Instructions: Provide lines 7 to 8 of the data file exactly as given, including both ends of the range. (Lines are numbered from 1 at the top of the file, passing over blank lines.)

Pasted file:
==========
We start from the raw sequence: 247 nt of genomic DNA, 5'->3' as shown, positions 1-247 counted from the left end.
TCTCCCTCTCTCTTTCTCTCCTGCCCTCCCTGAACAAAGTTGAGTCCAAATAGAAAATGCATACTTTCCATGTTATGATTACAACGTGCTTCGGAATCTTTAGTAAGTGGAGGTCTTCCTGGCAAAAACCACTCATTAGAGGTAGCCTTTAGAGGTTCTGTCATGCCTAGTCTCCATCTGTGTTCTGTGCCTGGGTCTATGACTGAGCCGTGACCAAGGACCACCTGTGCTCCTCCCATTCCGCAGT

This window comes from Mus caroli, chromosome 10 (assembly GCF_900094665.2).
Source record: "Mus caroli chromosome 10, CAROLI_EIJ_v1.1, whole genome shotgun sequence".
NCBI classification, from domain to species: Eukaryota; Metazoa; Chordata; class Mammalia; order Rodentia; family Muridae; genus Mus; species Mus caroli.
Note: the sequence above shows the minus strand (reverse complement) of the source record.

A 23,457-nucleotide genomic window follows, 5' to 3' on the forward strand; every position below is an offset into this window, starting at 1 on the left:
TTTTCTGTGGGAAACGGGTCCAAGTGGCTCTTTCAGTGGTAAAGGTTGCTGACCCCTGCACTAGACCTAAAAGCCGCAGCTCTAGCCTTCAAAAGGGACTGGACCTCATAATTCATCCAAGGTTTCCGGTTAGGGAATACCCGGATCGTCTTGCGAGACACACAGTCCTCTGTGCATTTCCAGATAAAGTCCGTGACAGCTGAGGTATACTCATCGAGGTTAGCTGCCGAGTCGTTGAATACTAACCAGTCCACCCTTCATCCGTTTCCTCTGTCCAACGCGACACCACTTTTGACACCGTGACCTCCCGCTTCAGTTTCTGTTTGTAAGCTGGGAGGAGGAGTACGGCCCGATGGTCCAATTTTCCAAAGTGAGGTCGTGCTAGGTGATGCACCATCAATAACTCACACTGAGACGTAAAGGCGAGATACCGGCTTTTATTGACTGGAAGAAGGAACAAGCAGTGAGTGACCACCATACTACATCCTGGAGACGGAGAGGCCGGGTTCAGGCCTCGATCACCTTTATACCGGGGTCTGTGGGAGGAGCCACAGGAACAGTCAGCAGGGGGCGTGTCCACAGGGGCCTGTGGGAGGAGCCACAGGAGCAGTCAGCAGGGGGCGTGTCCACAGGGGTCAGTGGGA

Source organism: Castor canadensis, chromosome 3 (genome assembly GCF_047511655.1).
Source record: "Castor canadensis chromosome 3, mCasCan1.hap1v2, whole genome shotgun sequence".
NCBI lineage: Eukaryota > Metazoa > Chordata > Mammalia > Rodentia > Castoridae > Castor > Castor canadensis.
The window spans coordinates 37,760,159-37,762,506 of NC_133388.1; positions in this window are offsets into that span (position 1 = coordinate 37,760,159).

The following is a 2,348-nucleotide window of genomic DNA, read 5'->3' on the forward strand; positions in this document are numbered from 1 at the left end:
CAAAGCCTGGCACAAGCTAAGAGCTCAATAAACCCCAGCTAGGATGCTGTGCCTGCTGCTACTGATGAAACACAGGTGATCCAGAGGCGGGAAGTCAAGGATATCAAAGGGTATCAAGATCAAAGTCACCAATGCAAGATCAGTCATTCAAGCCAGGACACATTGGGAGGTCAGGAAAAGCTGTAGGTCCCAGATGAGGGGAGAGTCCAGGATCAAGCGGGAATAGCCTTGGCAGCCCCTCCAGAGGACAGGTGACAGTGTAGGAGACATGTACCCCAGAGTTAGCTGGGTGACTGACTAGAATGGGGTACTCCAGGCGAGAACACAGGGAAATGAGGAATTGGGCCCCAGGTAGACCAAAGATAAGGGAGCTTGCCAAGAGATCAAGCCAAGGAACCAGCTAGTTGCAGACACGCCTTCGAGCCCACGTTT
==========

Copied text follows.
A 23,457-nucleotide genomic window follows, 5' to 3' on the forward strand; every position below is an offset into this window, starting at 1 on the left:
TTTTCTGTGGGAAACGGGTCCAAGTGGCTCTTTCAGTGGTAAAGGTTGCTGACCCCTGCACTAGACCTAAAAGCCGCAGCTCTAGCCTTCAAAAGGGACTGGACCTCATAATTCATCCAAGGTTTCCGGTTAGGGAATACCCGGATCGTCTTGCGAGACACACAGTCCTCTGTGCATTTCCAGATAAAGTCCGTGACAGCTGAGGTATACTCATCGAGGTTAGCTGCCGAGTCGTTGAATACTAACCAGTCCACCCTTCATCCGTTTCCTCTGTCCAACGCGACACCACTTTTGACACCGTGACCTCCCGCTTCAGTTTCTGTTTGTAAGCTGGGAGGAGGAGTACGGCCCGATGGTCCAATTTTCCAAAGTGAGGTCGTGCTAGGTGATGCACCATCAATAACTCACACTGAGACGTAAAGGCGAGATACCGGCTTTTATTGACTGGAAGAAGGAACAAGCAGTGAGTGACCACCATACTACATCCTGGAGACGGAGAGGCCGGGTTCAGGCCTCGATCACCTTTATACCGGGGTCTGTGGGAGGAGCCACAGGAACAGTCAGCAGGGGGCGTGTCCACAGGGGCCTGTGGGAGGAGCCACAGGAGCAGTCAGCAGGGGGCGTGTCCACAGGGGTCAGTGGGA